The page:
Diversity & Inclusion at CHCP
Capitol Hill Cooperative Preschool does not discriminate on the basis of race, color, creed, national or ethnic origin, socioeconomic status, religion, gender, gender identity, sexual orientation, or disability.
Nestled in the dynamic and historic neighborhood of Capitol Hill, CHCP prioritizes maintaining a diverse membership. We greatly value the LGBTQ+ community on Capitol Hill, and are also grateful for the racial, cultural, and socio-economic diversity within our membership. Our Co-op model allows each family to bring their own unique experiences and perspectives directly into the classroom. Students, family members and caregivers of all abilities are welcomed at CHCP, where we take pride in our ability to accommodate a wide range of accessibility and access needs. In our commitment to create a more equitable future, CHCP values building a strong community and network of families.
At CHCP, the teachers are committed to implementing a play-based curriculum that allows students to explore the concepts of sharing, fairness, empathy, and creative conflict resolution. Being with others, discussing, disagreeing, listening, and observing fosters a sense of individual and group identities. The classroom provides meaningful opportunities for children to be surrounded by a variety of families with different backgrounds, structures, cultures, and religions. Students are taught to value and respect their own identities and the identities of friends through exploration, creation, experimentation, and socialization. Our students are learning to stand up for themselves and others against bias when we develop this sense of positivity towards diverse identities.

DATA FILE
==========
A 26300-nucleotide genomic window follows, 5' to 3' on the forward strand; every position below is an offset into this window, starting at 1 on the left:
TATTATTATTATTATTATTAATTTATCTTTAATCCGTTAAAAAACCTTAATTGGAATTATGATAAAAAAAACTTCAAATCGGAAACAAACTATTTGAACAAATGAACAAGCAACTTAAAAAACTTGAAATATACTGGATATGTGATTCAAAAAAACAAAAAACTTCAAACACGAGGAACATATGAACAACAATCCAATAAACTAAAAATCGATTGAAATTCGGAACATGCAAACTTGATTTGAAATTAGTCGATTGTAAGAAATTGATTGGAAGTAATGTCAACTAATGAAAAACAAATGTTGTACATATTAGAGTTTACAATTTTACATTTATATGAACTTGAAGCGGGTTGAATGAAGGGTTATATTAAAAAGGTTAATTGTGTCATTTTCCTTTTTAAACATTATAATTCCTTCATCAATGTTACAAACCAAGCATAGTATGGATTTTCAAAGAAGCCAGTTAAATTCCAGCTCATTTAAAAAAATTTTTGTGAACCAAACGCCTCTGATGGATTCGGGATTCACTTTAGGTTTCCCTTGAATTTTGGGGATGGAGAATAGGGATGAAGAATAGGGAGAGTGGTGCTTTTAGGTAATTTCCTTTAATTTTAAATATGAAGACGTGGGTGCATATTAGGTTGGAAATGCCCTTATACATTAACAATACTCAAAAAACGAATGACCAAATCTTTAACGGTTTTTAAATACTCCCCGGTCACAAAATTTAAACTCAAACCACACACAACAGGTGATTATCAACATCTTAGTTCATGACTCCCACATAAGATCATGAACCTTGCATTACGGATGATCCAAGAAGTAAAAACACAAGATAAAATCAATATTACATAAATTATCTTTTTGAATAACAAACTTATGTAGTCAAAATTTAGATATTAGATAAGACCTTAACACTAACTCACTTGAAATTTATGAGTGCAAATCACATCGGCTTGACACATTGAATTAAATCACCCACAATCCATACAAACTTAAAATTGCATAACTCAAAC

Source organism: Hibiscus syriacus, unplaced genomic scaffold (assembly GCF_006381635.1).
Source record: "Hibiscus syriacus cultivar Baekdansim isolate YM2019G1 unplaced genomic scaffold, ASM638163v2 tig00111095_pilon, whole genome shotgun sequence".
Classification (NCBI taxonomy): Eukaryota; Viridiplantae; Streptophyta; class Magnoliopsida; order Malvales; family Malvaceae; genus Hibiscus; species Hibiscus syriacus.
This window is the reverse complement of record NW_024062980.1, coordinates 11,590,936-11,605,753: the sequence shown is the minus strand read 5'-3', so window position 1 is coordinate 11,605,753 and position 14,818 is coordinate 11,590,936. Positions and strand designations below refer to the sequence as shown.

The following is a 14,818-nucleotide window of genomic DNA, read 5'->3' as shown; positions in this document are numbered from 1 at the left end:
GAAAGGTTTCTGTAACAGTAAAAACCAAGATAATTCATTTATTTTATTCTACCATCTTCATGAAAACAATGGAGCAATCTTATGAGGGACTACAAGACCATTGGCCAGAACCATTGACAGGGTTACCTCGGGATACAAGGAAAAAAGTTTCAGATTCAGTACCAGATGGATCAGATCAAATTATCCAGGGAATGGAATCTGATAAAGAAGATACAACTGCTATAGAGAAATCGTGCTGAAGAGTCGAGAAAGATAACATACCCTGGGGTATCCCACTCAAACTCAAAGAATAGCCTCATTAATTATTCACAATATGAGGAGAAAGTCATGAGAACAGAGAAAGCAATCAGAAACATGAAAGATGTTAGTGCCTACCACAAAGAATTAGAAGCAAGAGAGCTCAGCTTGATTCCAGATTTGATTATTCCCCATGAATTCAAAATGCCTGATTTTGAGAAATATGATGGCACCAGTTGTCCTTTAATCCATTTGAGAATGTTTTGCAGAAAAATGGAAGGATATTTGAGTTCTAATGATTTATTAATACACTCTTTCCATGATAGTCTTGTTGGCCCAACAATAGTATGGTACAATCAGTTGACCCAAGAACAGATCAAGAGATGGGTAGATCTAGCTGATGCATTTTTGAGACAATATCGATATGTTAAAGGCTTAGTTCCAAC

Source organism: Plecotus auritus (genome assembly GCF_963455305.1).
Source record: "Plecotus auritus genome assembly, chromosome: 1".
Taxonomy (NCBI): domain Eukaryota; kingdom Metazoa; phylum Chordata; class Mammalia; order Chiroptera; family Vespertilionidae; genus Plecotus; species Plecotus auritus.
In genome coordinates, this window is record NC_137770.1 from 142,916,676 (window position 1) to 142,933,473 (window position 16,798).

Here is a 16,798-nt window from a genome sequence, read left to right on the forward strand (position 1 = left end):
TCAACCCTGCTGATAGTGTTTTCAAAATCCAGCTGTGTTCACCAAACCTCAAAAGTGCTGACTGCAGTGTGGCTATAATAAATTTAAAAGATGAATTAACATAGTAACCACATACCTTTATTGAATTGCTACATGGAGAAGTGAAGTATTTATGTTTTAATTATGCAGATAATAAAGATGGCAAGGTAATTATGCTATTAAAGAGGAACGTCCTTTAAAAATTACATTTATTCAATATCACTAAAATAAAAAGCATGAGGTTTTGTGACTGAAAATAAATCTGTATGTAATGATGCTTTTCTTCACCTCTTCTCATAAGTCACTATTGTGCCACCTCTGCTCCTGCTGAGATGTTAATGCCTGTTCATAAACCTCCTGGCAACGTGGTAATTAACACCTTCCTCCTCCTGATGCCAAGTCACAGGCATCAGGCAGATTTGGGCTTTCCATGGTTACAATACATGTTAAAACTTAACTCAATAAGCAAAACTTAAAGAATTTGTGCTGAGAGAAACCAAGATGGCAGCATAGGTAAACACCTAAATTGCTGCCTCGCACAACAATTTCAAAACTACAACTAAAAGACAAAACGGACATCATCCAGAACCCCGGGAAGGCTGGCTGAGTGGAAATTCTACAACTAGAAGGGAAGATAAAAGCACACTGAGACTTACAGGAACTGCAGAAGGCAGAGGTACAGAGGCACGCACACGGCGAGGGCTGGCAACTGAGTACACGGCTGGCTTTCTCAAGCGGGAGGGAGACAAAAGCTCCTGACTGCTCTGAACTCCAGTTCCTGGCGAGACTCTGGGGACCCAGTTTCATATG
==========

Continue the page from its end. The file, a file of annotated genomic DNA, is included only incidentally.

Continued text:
At CHCP, we know it is vital to open dialog with our children in order to build mutual respect inside and outside of the classroom. We are committed to our BIPOC and LGTBQ+ families, to foster anti-racism and anti-discrimination in our children through age appropriate discussions, books, toys, and role modeling. To be true to our values, we must review the systems that perpetuate inequality and use our place in the community to listen, learn, improve, and speak out.
"Young children use our vision as a guide when they create their own dreams for the future."
-Eric Hoffman, ECE educator